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A Christmas Eve Coincidence

Tony Donovan recalls Christmas Eve 1971 in a tense and politically violent Belfast

I have always loved Ireland, ever since I was a kid: its music, what little Irish history I knew.

In 1969, I started reading about the Irish Civil Rights movement in the north of Ireland, and the harsh repression mounted by British Police to shut the movement down. I remember seeing it as small bits of AP and UPI wire press writing, five or six lines on the fifth page of the New York Times. In 1969 the British army arrived there in large numbers and the Catholic areas started to riot.

I decided to go take a look. I bought a used Leica, certainly the most famous camera brand at the time. And off I flew to Ireland. Somehow I had the number and address of the Chief of Staff of the Provisional IRA, one of Ireland’s secret armies, I think he lived in Navan. Imagine that today! I met with him and told him my plans to travel up to Belfast in two days, on a Saturday.


He told me not to go, to spend my weekend in the South. I asked why. He wouldn’t say, though I did take his warning and stayed in Dublin for those days. A couple dozen bombs went off in Belfast city that weekend. When I got there on Monday, it was a cold, broken city with almost no electric light, nearly empty of people, the constant wail of sirens the only sound.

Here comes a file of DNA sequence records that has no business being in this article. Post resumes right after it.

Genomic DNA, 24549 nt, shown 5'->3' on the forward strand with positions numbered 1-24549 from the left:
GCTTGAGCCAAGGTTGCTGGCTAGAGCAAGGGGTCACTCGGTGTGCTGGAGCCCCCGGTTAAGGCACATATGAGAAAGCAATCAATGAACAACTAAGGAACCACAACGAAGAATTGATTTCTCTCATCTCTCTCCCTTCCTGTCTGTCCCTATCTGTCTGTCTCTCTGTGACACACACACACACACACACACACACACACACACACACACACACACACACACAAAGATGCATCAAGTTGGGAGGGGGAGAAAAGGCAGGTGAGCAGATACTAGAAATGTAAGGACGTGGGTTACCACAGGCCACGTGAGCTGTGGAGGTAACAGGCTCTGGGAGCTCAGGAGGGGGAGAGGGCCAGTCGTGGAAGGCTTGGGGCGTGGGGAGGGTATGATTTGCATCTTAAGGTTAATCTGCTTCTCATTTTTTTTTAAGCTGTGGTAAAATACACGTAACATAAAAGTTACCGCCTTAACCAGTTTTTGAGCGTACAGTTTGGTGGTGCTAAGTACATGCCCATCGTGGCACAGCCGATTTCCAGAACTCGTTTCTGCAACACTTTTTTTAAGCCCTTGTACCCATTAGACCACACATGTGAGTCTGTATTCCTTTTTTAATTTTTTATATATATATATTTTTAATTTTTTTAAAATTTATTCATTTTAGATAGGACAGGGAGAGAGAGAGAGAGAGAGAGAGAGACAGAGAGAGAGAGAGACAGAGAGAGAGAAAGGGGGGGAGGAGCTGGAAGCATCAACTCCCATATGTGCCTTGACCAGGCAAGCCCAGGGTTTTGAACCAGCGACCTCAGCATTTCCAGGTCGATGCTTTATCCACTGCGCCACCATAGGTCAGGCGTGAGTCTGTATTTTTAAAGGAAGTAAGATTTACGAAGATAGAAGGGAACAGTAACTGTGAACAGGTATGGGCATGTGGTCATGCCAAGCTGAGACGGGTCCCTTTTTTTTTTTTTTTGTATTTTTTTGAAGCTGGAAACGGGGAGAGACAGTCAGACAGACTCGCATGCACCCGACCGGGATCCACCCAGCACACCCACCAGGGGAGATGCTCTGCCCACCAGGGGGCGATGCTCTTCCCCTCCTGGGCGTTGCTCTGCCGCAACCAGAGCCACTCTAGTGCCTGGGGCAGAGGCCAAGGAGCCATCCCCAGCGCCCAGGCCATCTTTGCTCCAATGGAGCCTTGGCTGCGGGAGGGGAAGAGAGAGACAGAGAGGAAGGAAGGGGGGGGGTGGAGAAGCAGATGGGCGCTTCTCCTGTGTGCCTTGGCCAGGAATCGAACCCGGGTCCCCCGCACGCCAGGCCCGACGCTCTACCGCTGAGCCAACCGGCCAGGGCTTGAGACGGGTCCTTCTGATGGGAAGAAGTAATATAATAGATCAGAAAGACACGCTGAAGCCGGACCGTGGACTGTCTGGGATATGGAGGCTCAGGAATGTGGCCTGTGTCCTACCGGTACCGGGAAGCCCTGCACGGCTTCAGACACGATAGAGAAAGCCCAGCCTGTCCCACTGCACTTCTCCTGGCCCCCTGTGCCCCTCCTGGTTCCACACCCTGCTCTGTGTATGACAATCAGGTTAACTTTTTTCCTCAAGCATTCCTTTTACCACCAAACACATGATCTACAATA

After a few days I got to interview the Catholic Bishop in West Belfast, poor man he didn’t have a place for me and passed me on to a Priest, not much older than myself who was urgently working to help his Ballymurphy parish deal with a British curfew. He couldn’t have me around, but he told me about a Catholic area in North Belfast called “Ardoyne” or “Owen’s Height” in Irish.

At that time Ardoyne was under siege by its Protestant neighbors, patrolled day and night by British soldiers; its northwest corner, an area of thirty-five to forty houses, was in ruins, burned out during sectarian Protestant against Catholic violence the previous summer.

It didn’t take me long to learn that if I started talking to the British soldiers, or taking their pictures, the Irish people would go crazy. Simply put. The kids would curse me in the street, I’d seen it happen; nobody would talk to me, give me food, a place to sleep. They’d have run me out of the area I’m sure.

You don’t talk to the enemy. That’s what I was taught. “Well” I might say, “They’re not my enemy. I’m just taking pictures. I’m not part of any fight.” But I really couldn’t say that because by then I had made friends in Ardoyne.

But still I did want to take pictures of the soldiers ….

So on Christmas Eve I sneaked out of the area…. I don’t know, maybe I didn’t really get away with it, somebody might have seen me. The Irish had been watching me from when I first arrived; you can’t blame them. After all, who was I? Who was I working for? The red haired boy down the street, teen-age girls in the chippy, the bus conductor who lived next door, it seemed like somebody was always watching me. 

I took a bus down to the center of the city toward dusk on Christmas Eve, to the oldest part of Belfast called the Markets, or the “Markets area” as they might say.

During the previous several years the British army had taken over the city’s failed linen mills, the transportation depots across the city, and in the Markets, the city’s century old gasworks, and turned them into forts of occupation.

Belfast had once been the largest manufacturer of linen cloth in the world. When I was here, British machine guns were nested high up on top the old mill walls.